“We are facing a mass movement of migrants towards the borders of Greece and Europe,” he said. “Migrants who have been living in Turkey for years. We have clear proof that this population movement has been created and orchestrated by Turkey.”

Greek authorities have said Turkish authorities have deliberately fired tear gas at the Greek frontier to disperse border guards and so allow migrants to enter.

Irish Foreign Minister Simon Coveney said the EU should rally around Greece.

“The European Union needs to act collectively, we cannot allow one member state or two member states to carry an unfair burden,” he said as he arrived for the Zagreb meeting.

However, he said it was unacceptable for Greek police to fire rubber bullets at migrants.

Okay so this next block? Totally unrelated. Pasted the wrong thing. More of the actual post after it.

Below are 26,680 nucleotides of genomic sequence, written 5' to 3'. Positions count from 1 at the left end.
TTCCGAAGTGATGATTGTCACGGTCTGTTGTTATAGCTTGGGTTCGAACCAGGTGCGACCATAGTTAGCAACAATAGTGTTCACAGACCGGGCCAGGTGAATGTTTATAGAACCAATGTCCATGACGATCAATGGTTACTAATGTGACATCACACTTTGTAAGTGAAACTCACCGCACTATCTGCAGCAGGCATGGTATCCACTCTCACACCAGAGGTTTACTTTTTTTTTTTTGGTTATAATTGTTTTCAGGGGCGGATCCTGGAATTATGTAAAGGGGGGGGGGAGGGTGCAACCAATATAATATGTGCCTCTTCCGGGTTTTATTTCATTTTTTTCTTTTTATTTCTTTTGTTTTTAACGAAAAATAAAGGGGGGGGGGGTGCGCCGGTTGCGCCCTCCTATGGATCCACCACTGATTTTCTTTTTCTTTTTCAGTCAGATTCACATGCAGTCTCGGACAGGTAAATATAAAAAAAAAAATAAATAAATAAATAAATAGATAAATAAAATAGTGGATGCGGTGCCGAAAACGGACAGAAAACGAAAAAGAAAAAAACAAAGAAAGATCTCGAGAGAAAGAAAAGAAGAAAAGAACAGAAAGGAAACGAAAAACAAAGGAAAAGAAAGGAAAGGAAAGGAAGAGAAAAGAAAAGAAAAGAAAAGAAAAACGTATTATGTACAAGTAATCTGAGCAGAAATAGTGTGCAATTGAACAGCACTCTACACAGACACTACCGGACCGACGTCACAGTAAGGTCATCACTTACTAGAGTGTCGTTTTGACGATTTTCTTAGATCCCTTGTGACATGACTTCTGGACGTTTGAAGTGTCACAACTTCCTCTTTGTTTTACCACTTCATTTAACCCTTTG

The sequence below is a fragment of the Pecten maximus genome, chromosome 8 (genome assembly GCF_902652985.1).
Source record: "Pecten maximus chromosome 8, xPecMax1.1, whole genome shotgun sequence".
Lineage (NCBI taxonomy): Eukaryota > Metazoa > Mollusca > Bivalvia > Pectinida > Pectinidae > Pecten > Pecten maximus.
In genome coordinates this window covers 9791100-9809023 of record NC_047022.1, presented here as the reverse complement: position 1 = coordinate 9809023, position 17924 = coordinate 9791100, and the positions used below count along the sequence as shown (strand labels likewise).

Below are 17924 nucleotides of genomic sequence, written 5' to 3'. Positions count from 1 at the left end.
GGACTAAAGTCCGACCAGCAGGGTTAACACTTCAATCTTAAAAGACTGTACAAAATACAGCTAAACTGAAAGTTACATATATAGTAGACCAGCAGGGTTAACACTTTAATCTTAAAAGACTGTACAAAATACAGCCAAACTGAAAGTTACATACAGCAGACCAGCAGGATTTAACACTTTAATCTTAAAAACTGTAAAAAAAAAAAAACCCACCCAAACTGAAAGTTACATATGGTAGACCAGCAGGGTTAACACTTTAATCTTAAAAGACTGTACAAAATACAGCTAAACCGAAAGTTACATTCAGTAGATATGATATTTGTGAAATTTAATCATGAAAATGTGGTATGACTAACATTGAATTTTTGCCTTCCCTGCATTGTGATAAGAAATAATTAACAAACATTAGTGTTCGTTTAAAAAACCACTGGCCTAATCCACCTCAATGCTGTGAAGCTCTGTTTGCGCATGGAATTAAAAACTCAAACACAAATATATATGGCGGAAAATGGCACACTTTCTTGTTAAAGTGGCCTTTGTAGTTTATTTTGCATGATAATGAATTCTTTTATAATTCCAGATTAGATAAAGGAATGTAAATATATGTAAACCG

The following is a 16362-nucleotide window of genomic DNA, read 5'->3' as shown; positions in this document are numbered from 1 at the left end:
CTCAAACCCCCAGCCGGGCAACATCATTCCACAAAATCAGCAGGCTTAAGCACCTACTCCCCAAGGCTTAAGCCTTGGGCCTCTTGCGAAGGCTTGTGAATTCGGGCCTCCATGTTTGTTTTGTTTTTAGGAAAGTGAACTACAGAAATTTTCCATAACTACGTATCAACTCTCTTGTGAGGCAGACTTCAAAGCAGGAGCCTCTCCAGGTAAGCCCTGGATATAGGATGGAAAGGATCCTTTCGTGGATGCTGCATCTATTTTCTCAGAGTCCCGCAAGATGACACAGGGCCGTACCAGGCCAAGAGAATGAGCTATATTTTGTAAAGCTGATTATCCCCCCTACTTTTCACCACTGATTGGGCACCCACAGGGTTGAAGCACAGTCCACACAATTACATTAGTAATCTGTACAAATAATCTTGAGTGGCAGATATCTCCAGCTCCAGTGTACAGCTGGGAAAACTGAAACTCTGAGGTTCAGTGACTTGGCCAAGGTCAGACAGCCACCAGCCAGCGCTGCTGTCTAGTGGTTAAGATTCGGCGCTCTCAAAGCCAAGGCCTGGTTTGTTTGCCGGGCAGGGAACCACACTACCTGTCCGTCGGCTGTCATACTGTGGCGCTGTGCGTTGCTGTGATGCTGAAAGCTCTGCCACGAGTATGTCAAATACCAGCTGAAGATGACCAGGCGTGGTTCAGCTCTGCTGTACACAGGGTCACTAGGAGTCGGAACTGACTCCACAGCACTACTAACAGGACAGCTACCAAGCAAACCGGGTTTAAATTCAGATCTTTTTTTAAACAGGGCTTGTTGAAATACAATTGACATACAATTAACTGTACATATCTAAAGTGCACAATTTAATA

“We’ve got to treat people as human beings,” he said. While I accept there are pressures on security forces and police officers on the border there because there has been panic… I think we have to act with restraint.”

On the Greek side of the border, authorities were using locals with better knowledge of the terrain to apprehend those who manage to cross, either by cutting holes in the border fence or by crossing the Evros river — Meric in Turkish — that runs along most of the border.

“We were born here, we live here, we work here, we know the crossings better than anyone,” said Panayiotis Ageladarakis, head of the community of the border village of Amorio.

Hundreds of people have also headed to Greek islands from the nearby Turkish coast. A young boy died this week when the dinghy he was in capsized off the island of Lesbos.

After a one-day surge in arrivals early in the week, bad weather hampered more sea crossings. The Greek coast guard said Friday that 59 people arrived to the islands the previous day, 17 of them rescued off the island of Kos and 42 reaching Lesbos.


Elena Becatoros in Athens, Greece, Angela Charlton in Paris, Suzan Fraser in Ankara and Mystislav Chernov in Edirne, Turkey contributed.